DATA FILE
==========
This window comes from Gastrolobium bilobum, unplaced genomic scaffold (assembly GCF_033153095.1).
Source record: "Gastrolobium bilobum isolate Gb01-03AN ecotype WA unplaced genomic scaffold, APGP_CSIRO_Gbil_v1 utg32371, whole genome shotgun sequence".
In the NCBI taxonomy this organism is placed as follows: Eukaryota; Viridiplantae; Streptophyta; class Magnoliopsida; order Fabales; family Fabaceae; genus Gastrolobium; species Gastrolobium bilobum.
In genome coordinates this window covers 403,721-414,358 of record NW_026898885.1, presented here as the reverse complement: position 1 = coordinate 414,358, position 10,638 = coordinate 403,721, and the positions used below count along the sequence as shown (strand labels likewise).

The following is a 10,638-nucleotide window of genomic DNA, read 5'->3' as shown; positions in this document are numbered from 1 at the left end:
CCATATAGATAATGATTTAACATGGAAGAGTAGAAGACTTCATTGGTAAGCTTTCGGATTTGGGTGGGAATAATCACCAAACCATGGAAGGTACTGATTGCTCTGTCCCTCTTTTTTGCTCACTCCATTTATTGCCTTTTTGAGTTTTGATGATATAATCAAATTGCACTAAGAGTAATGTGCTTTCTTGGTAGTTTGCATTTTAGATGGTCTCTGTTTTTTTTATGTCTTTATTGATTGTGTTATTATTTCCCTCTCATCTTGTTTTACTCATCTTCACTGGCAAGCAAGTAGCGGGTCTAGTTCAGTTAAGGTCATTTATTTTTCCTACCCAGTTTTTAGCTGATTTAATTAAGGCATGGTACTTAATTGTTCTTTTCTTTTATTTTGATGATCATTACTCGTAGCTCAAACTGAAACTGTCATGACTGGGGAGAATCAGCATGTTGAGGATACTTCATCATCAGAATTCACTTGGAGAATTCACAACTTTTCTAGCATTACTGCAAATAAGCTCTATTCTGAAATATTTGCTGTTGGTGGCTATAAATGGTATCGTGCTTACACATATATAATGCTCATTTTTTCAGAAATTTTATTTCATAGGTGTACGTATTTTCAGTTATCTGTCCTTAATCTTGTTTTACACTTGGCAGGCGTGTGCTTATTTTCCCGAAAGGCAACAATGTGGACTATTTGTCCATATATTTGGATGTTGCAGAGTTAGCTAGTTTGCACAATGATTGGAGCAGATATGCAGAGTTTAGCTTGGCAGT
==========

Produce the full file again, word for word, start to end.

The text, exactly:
This window comes from Gastrolobium bilobum, unplaced genomic scaffold (assembly GCF_033153095.1).
Source record: "Gastrolobium bilobum isolate Gb01-03AN ecotype WA unplaced genomic scaffold, APGP_CSIRO_Gbil_v1 utg32371, whole genome shotgun sequence".
In the NCBI taxonomy this organism is placed as follows: Eukaryota; Viridiplantae; Streptophyta; class Magnoliopsida; order Fabales; family Fabaceae; genus Gastrolobium; species Gastrolobium bilobum.
In genome coordinates this window covers 403,721-414,358 of record NW_026898885.1, presented here as the reverse complement: position 1 = coordinate 414,358, position 10,638 = coordinate 403,721, and the positions used below count along the sequence as shown (strand labels likewise).

The following is a 10,638-nucleotide window of genomic DNA, read 5'->3' as shown; positions in this document are numbered from 1 at the left end:
CCATATAGATAATGATTTAACATGGAAGAGTAGAAGACTTCATTGGTAAGCTTTCGGATTTGGGTGGGAATAATCACCAAACCATGGAAGGTACTGATTGCTCTGTCCCTCTTTTTTGCTCACTCCATTTATTGCCTTTTTGAGTTTTGATGATATAATCAAATTGCACTAAGAGTAATGTGCTTTCTTGGTAGTTTGCATTTTAGATGGTCTCTGTTTTTTTTATGTCTTTATTGATTGTGTTATTATTTCCCTCTCATCTTGTTTTACTCATCTTCACTGGCAAGCAAGTAGCGGGTCTAGTTCAGTTAAGGTCATTTATTTTTCCTACCCAGTTTTTAGCTGATTTAATTAAGGCATGGTACTTAATTGTTCTTTTCTTTTATTTTGATGATCATTACTCGTAGCTCAAACTGAAACTGTCATGACTGGGGAGAATCAGCATGTTGAGGATACTTCATCATCAGAATTCACTTGGAGAATTCACAACTTTTCTAGCATTACTGCAAATAAGCTCTATTCTGAAATATTTGCTGTTGGTGGCTATAAATGGTATCGTGCTTACACATATATAATGCTCATTTTTTCAGAAATTTTATTTCATAGGTGTACGTATTTTCAGTTATCTGTCCTTAATCTTGTTTTACACTTGGCAGGCGTGTGCTTATTTTCCCGAAAGGCAACAATGTGGACTATTTGTCCATATATTTGGATGTTGCAGAGTTAGCTAGTTTGCACAATGATTGGAGCAGATATGCAGAGTTTAGCTTGGCAGT